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Why Use Liquid Chromatography-Mass Spectrometry in Drug Discovery and Development?

In the article below, Jie Ding, director of mass spectrometry and protein characterization at PPD® Laboratories, discusses liquid chromatography-mass spectrometry (LC-MS) in drug discovery and development.

In a drug stability program, high-performance liquid chromatography (HPLC) with ultraviolet (UV) detection remains the most common and cost-effective methodology. Even so, UV detection has its own limitations, including poor sensitivity for non-UV absorbing compounds and lack of specificity. These shortcomings in turn have motivated scientists to pursue other alternatives. Mass spectrometry detection is such a candidate. Mass spectrometry (MS) is a detection method that measures the mass-to-charge ratio (m/z) of a compound. Compared to UV detection, MS offers higher sensitivity, better detection limits, and the ability to provide additional molecular weight information—making it an “information rich” detection method.

Over the last two decades, MS has become an important analytical tool to support drug discovery and development in both quantitative and qualitative analyses. For instance, MS can be coupled with liquid chromatography to isolate and measure analytes of interest. Modern LC-MS instruments are relatively easy to operate and maintain. However, pitfalls are not unexpected, especially for accurate measurement of analyte(s) at trace concentrations or in complex samples. These often can be caused by the apparent ease with which the technique can be applied to increasingly demanding applications, and the tendency of manufacturers to over emphasize the benefits of their products with a workflow-driven software package. Combinations of good instrumentation and experienced analysts are still critical for the successful development and implementation of an LC-MS or LC-MS/MS method.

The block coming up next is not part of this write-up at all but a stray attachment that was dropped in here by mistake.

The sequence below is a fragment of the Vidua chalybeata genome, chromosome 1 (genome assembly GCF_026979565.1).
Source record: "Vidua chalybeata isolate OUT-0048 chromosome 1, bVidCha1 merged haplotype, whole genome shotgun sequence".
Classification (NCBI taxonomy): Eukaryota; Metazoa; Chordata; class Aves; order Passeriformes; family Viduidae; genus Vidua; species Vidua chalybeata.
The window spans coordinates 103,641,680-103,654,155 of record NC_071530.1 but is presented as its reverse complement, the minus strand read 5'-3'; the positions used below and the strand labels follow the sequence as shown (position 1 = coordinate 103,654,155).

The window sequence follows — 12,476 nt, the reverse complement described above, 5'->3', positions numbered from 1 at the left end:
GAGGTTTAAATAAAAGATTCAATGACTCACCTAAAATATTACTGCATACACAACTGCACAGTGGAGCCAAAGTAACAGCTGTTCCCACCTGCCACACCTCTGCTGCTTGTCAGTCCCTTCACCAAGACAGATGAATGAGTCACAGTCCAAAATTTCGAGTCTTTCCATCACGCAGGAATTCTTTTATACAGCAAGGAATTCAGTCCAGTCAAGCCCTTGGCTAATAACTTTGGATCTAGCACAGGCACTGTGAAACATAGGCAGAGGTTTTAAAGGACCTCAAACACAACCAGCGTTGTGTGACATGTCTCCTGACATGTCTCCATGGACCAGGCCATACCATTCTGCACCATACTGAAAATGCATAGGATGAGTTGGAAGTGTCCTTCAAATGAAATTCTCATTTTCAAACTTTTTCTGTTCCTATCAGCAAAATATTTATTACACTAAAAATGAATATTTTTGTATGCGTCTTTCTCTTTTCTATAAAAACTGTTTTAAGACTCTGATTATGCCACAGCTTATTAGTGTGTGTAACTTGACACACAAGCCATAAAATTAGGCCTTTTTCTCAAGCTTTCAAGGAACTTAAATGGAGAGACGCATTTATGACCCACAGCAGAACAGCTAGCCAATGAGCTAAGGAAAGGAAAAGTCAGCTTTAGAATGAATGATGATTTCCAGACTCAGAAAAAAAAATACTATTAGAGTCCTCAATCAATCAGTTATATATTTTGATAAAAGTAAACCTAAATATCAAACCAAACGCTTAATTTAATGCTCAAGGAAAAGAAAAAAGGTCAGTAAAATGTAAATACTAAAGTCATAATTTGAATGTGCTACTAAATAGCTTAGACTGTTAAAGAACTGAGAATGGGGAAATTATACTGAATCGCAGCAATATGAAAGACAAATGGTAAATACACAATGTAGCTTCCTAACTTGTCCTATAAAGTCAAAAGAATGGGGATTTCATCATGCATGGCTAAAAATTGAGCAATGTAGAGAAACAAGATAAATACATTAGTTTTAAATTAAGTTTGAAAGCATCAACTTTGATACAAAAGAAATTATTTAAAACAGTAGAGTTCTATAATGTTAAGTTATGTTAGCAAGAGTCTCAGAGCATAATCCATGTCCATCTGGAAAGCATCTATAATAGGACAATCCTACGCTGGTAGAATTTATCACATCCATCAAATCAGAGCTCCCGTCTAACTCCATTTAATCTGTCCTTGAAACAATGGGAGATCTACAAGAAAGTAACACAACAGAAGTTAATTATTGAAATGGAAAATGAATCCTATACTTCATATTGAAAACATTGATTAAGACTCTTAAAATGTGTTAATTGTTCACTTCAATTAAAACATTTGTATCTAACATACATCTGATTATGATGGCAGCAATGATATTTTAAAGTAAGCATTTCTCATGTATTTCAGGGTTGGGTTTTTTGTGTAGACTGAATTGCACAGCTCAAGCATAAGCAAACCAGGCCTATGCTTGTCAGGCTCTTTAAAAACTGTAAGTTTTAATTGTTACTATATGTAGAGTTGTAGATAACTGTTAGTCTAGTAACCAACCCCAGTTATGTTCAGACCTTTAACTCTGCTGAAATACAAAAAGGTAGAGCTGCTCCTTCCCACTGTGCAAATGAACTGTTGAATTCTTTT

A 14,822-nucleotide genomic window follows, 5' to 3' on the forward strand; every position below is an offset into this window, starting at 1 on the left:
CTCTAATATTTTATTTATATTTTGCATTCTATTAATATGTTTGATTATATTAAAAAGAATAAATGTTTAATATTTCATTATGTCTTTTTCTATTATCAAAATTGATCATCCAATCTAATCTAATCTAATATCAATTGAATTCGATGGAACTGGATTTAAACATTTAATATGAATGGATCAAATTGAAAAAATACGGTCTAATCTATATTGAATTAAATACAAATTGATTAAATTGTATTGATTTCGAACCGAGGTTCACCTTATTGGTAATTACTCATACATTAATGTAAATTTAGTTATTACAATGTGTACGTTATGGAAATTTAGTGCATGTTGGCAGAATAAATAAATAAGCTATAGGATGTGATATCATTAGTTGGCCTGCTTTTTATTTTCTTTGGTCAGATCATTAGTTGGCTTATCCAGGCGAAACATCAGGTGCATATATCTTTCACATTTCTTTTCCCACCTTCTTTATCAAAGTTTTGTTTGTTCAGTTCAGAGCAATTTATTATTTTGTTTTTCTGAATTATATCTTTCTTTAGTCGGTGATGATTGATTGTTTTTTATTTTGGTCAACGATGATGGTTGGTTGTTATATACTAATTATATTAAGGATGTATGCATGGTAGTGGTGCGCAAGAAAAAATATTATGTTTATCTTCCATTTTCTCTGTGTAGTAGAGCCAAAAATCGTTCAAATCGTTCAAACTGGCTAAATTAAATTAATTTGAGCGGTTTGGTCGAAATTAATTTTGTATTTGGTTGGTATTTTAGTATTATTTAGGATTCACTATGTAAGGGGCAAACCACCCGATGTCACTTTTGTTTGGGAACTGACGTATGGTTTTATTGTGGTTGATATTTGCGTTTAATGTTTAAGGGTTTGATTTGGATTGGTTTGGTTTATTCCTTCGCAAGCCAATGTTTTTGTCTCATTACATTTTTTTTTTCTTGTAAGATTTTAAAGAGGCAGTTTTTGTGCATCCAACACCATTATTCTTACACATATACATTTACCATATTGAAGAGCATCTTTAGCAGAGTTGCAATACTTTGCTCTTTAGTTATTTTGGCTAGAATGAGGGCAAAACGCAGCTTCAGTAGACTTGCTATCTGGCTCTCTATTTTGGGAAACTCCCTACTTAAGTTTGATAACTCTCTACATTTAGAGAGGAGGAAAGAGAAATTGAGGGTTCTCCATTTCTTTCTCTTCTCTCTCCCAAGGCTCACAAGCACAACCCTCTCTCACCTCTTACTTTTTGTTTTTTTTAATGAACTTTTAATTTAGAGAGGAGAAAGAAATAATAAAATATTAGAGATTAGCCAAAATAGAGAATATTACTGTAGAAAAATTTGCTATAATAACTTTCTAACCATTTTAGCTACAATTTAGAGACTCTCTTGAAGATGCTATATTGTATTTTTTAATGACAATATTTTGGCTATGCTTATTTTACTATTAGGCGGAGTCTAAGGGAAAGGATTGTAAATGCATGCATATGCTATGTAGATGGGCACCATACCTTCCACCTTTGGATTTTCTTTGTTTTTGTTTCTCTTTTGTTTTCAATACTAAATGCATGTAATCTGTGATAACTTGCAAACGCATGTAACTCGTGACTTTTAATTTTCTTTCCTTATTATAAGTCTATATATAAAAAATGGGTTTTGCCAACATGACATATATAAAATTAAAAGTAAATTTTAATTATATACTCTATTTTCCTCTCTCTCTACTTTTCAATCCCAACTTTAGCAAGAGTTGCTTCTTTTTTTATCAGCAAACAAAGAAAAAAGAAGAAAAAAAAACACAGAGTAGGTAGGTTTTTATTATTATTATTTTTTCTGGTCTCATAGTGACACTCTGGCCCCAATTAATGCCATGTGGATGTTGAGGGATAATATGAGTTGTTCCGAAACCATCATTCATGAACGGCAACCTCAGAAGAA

Recently, high-resolution mass spectrometry (HRMS) — such as Time-of-Flight (ToF) or Orbitrap instruments — has gained popularity in structure characterization/elucidation due to its inherent capability to provide high resolving power and accurate mass measurement. A wide range of compounds can be characterized with molecular weights ranging from hundreds to thousands to hundreds of thousands Dalton. HRMS can provide accurate mass measurement to deduce the molecular formulas of an unknown compound. Not only can the accurate molecular weights be determined by HRMS, tandem mass spectrometers (e.g., Ion trap, Q-ToF, etc.) have been routinely used to confirm structures of active pharmaceutical ingredients (API) and/or to elucidate structures of unknowns.

Capabilities are key

At the PPD® Laboratories GMP Lab, we employ more than a dozen-unit resolution mass spectrometers. They are used routinely to support small molecule and oligonucleotide development and stability programs. For instance, we use mass spec to support GMP stability analysis of antisense oligonucleotides (ASO) using ion-pairing (IP) reversed-phase (RP) chromatography coupled with both UV and MS detections, which cover identity, purity and impurity profile analysis of ASO. We also have four Q-ToF and two Orbitrap-based HRMS that can support small molecule impurity identification and large molecule characterization including:

  • Accurate molecule weight determination of peptides/proteins/antibody drug conjugates (ADC)
  • Peptide mapping
  • N-terminal sequencing
  • Disulfide bond mapping
  • Released N-glycan profiling
  • Oligonucleotide sequence confirmation
  • Determination of drug-antibody-ratio (DAR) for ADCs
  • Identification of post-transitional modifications (PTM)

All of the technology development over the last two decades has enabled MS to be used in more areas than ever before. In the future, hardware development will continue to focus on providing more sensitivity, higher resolution and larger dynamic range. Software development will center on making data collection and deconvolution 21CFR part 11 compliant, as well as incorporating automation for chemical intelligent fragmentation interpretation. Finally, we expect that research in electron transfer dissociation (ETD), top down and bottom-up proteomics, HRMS and software-assisted structural elucidation will have a long-term benefit on biologics analysis.

For additional reading, Jie comments in the article “Mass spectrometry measures up to analytical challenges” in the February 2017 issue of BioPharm International. In addition, she co-authored an article entitled “Development of an efficient LC-MS peptide mapping method using accelerated sample preparation for monoclonal antibodies” in the January 2020 issue of Journal of Chromatography B.